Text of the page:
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I'm stumped on how to construct a function that works on lists within lists from inside out (I guess that's how you could poorly describe it).

I'm trying to dynamically turn a list like

res = SomeDjangoQuerySet
x = ['neighborhood', ['city', ['metro', 'metro']]]


getattr(getattr(getattr(getattr(res, 'neighborhood'), 'city'), 'metro'), 'metro')


getattr(getattr(getattr(getattr(res, x[0]), x[1][0]), x[1][1][0]), x[1][1][1])

Basically, the first value will always be a string, the second value will either be a string or a list. Each list will follow this pattern (string, string OR list). The depth of lists within lists is indeterminate. The innermost first value of the getattr() will be an outside variable ('res' in this case). Any advice?

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up vote 3 down vote accepted

This sounds like recursion and iteration might be useful. Does this do what you want?

def flatten(data):
    res = []
    if hasattr(data, '__iter__'):
        for el in data:
    return res

reduce(getattr, flatten(x), res)
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Recursion is definitely key here. This does work but I found it to be a bit hard to follow, I ended up coming up with another method (but thanks for your reply all the same!) – alukach Dec 22 '11 at 2:02
After taking a second look, this is definitely better. There's some cool stuff I learned here (hasattr() and reduce()). Thanks. – alukach Dec 22 '11 at 21:41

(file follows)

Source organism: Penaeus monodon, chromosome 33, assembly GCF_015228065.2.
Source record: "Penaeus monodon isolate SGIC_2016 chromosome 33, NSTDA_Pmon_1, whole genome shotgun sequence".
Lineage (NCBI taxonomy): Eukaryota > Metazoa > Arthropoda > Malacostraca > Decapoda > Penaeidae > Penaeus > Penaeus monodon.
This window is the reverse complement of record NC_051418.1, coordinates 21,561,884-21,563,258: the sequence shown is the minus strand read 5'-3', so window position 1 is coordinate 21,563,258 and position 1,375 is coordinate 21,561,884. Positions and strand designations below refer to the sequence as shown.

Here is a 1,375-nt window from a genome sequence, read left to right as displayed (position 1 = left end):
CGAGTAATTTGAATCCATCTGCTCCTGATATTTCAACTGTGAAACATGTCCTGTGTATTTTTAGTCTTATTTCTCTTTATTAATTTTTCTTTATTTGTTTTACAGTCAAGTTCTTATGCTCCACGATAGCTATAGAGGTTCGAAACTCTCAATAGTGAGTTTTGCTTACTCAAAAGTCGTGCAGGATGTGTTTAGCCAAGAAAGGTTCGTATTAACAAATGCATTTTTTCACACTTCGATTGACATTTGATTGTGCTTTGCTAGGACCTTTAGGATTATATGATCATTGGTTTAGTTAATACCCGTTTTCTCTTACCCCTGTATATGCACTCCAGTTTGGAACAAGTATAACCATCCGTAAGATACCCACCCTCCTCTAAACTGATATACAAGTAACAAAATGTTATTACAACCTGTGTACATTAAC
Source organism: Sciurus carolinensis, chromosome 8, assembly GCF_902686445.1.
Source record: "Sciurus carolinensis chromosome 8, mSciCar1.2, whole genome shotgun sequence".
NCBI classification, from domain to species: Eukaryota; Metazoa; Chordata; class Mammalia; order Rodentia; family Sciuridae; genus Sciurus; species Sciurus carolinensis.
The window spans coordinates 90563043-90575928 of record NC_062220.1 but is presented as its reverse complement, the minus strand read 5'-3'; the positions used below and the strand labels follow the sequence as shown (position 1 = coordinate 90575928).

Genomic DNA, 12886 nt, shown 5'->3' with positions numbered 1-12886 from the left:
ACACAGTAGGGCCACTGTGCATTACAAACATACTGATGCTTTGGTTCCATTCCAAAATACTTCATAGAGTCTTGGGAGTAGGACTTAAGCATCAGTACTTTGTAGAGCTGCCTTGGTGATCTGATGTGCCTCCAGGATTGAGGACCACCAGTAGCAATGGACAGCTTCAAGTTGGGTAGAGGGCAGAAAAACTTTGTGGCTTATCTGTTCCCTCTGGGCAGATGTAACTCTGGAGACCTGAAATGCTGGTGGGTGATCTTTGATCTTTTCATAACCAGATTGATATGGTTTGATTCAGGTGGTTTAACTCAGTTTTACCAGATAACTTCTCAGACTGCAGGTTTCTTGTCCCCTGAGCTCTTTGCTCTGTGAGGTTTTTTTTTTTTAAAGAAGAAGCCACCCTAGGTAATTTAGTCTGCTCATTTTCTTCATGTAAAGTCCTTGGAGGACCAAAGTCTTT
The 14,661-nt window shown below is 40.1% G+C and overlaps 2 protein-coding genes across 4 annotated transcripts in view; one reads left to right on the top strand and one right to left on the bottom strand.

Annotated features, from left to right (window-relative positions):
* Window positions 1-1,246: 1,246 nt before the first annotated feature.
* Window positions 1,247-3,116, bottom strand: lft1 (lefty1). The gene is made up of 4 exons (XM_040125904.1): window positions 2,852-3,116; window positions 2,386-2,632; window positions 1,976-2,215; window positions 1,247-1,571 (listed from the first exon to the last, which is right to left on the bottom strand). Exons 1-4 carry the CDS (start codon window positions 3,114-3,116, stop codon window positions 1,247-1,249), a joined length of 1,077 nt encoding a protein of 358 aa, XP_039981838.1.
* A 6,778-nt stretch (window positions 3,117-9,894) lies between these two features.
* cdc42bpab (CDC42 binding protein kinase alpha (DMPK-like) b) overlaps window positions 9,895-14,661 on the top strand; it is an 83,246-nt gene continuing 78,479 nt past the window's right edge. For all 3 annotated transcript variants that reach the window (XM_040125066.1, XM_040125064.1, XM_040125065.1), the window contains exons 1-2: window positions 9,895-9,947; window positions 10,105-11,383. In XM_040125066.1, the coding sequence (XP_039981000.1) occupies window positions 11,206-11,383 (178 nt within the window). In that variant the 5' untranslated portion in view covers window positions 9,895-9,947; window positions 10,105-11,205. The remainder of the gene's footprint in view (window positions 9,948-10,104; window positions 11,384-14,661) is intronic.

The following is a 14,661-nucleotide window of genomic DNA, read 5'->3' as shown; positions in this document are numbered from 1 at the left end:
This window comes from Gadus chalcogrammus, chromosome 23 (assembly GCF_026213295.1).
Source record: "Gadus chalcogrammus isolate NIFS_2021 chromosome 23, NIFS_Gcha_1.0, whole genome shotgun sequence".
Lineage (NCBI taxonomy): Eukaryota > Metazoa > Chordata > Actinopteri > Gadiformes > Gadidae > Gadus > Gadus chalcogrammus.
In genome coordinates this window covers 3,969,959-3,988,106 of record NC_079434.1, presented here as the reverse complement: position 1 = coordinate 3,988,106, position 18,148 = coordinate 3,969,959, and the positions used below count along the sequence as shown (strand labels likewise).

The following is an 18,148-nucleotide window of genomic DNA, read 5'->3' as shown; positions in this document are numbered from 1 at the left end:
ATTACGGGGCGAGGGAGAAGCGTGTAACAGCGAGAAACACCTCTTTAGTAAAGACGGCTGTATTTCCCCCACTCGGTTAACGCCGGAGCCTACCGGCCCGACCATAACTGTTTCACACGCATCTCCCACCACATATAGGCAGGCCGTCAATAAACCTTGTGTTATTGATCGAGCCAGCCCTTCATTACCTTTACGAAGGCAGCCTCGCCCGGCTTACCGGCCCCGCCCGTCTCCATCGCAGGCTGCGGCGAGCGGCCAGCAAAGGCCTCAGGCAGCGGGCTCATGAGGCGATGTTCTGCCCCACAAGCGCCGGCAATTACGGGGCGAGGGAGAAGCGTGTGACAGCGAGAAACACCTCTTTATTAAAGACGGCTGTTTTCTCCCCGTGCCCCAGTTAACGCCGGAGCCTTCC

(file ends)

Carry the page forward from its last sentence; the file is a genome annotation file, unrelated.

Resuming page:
I ended up putting in some time and learning about recursion and found this to be the simplest solution (although, credit to David Zwicker who also provided a working solution).

def recursion(a, b):
    if type(b) is list:
        return recursion(getattr(a, b[0]), b[1])
        return getattr(a, b)

recursion(res, x)
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Your version only works, if the lists have exactly two elements! If you know that this will always be the case, it is of course legitimate, but it is important to note! Also, your method does not work completely, if there is a list nested at the first position of another list. – David Zwicker Dec 22 '11 at 8:21
def nestattr(x, y):
    if isinstance(y, str):
        return getattr(x, y)
    elif isinstance(y, list):
        return nestattr(getattr(x, y[0]), y[1])

nestattr(res, x)

So you start off with the first string in the list, and you have the getattr of (1) the query with (2) that string. Then you recurse using the rest of that list, and if it's a string, you just do the getattr on (1) the result of the previous getattr with (2) this string. Otherwise, if it's still a list, you repeat. I think this is what you're looking for? Correct me if I'm wrong.

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I think this version breaks, if you reach the end of a list, where then an empty list would be fed into the function, throwing an exception for y[0]. – David Zwicker Dec 21 '11 at 9:32
This didn't work for me, I get a 'TypeError: getattr(): attribute name must be string' when it hits the y[0] at the end. – alukach Dec 22 '11 at 2:04
Whoops, I guess there was no need for that colon in y[1:]. Didn't need to take a slice. It seems you've found your solution, but I'll make the correction anyway. – U-DON Dec 22 '11 at 4:29

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